“I knew that these two things (coffee and animals) could live together,” he says.
It was basically trial and error, because there were no books or manuals on how to go organic 18 years ago. So he decided to bring back methods his father and grandfather used before they had chemicals.
Because the focus at La Amistad is on sustainability, Montero has simply reintroduced natural cycles for coffee growing. The use of nitrogen-fixing trees, such as banana trees, legumes and surrounding forest as shade, and trimming the ground cover to use for mulch have made the soils in the coffee fields more fertile.
The sustainable practices go beyond the rows of coffee plants. During the entire process, from washing the fruit to roasting the final product, Hacienda La Amistad uses all the leftovers. Coffee tree trimmings fuel the fire for the 100-year-old bean dryers and Montero says water drained from the washing process is so rich in nutrients, it is used for composting.
La Amistad´s Coffee Farming Future
Even though some may say his farming methods are old-fashioned, Montero also embraces trends in coffee farming. With the industry turning toward quality over quantity of coffee, he says the specialty coffee growers are setting the market standards.
“We survive because we have quality, not just coffee,” he says. “You’ve got to have something special.”
In addition to planting a few more hectares of coffee, he has invested in the fruit dehydration business. He has begun drying the organic bananas from the trees that serve as shade for the coffee plants.
The family is also planning to create a foundation to help the Costa Rican government protect primary forest in La Amistad International Park that crosses the border into Panama.
Building upon his sustainability practices, Montero says he hopes to be certified carbon neutral by early December. He jokes that ultimately the farm could shut its gates and be completely self-sufficient if he were able to convert his transport vehicles to bio-diesel.
Asked if he would ever sell the plantation, Montero says he would never even consider putting a price tag on it.
“I don’t want to change this life for money in the bank,” he says. “This is my heart. Even if I didn’t have much money, I would do something. This is a way of life.”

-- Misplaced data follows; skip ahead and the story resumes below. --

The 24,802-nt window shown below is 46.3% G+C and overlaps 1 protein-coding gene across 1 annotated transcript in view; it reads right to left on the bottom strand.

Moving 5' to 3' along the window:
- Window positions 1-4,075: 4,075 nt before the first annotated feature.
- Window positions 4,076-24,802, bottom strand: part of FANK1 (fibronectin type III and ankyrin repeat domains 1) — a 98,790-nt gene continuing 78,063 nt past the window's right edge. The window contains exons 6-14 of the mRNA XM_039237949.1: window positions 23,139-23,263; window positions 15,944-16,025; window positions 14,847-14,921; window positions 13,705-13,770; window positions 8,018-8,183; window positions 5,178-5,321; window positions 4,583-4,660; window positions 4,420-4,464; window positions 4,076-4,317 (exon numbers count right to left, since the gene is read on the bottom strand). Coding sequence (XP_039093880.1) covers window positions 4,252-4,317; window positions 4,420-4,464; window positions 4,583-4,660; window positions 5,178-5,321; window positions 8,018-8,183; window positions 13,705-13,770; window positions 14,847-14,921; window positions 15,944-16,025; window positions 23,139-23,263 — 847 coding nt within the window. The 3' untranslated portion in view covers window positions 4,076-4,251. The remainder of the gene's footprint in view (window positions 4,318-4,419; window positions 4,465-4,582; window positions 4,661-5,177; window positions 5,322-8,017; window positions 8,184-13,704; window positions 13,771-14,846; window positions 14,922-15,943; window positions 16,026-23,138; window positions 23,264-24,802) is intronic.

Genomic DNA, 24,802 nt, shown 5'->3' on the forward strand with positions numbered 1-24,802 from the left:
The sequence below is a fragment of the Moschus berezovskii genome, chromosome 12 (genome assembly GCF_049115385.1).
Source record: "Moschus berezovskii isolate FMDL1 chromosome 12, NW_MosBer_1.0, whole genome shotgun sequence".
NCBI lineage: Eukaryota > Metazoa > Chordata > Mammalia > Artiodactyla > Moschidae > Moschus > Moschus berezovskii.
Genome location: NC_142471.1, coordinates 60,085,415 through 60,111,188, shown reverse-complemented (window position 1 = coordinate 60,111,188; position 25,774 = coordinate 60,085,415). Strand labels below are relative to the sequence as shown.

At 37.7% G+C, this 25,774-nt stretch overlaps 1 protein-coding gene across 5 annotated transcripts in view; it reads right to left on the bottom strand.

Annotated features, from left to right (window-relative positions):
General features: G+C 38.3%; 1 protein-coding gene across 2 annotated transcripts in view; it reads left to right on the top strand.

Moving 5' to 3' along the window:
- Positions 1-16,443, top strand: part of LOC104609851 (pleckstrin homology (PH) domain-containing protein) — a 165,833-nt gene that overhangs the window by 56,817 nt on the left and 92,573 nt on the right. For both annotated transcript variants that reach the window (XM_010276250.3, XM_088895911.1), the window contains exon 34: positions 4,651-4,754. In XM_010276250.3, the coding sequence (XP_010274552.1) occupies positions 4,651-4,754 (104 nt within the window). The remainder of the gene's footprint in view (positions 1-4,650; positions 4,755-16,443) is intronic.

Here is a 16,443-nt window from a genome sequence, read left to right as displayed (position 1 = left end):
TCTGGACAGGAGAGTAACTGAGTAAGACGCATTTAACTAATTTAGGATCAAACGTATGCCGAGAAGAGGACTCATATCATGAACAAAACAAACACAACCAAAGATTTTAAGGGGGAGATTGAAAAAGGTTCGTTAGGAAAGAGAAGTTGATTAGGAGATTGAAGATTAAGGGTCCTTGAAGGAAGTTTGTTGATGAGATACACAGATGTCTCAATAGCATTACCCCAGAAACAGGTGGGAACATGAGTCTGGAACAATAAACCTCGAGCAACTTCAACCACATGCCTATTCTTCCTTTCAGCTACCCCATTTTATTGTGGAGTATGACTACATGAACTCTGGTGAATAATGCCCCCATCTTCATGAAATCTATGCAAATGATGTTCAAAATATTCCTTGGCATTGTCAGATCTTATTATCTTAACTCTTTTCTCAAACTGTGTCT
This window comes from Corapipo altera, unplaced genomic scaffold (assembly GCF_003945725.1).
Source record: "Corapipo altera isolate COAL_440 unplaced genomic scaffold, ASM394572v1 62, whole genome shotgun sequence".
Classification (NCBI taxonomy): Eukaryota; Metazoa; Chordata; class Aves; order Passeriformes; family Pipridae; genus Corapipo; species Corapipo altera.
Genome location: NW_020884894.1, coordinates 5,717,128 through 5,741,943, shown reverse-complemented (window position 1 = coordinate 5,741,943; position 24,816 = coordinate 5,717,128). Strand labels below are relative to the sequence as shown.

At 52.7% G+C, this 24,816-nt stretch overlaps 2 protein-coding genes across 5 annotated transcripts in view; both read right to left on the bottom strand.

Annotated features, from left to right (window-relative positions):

Costa Rica Coffee Facts
- – Costa Rica Coffee Picking season: October-March.
- – In 2006, the world consumed an estimated 120.39 million 60-kg bags of coffee, according to the international Coffee Organization’s October 2007 Coffee Market Report. That’s an increase of 2% from 2005. At the current rate of growth, the world will consume more than 122 million bags of coffee in 2007.
- – Costa Rica exported 36,374 bags of coffee in September 2007. The country exported more than 1.3 million bags of coffee between October 2006 and September 2007, a 1.15% increase from 2005-2006.
Source: International Coffee Organization
4 Generations of La Amistad Coffee Farmers
1889 – Juan Zeledón (great grandfather) settles the Acosta region as a coffee grower.
1941 – Costa Rica and Panama reach a border agreement, which was negotiated by Jorge Zeledón Castro, Roberto Montero’s grandfather.
Early 1940s – Zeledón Castro homesteads land in the border highlands near San Vito and founds Hacienda La Amistad as a shade-grown coffee farm. A portion of the estate was set aside for 27 families who produced coffee under the Hacienda La Amistad trademark and eventually built their own farms. Most of them still reside in Mellizas, working their own land or working at the Montero plantation.
1990 – Roberto Montero assumes sole ownership of Hacienda La Amistad coffee estate after buying out his siblings’ shares.
1993 – Hacienda La Amistad is certified organic by Skal International (now Control Union World Group) and becomes one of the first farms of its type in Costa Rica.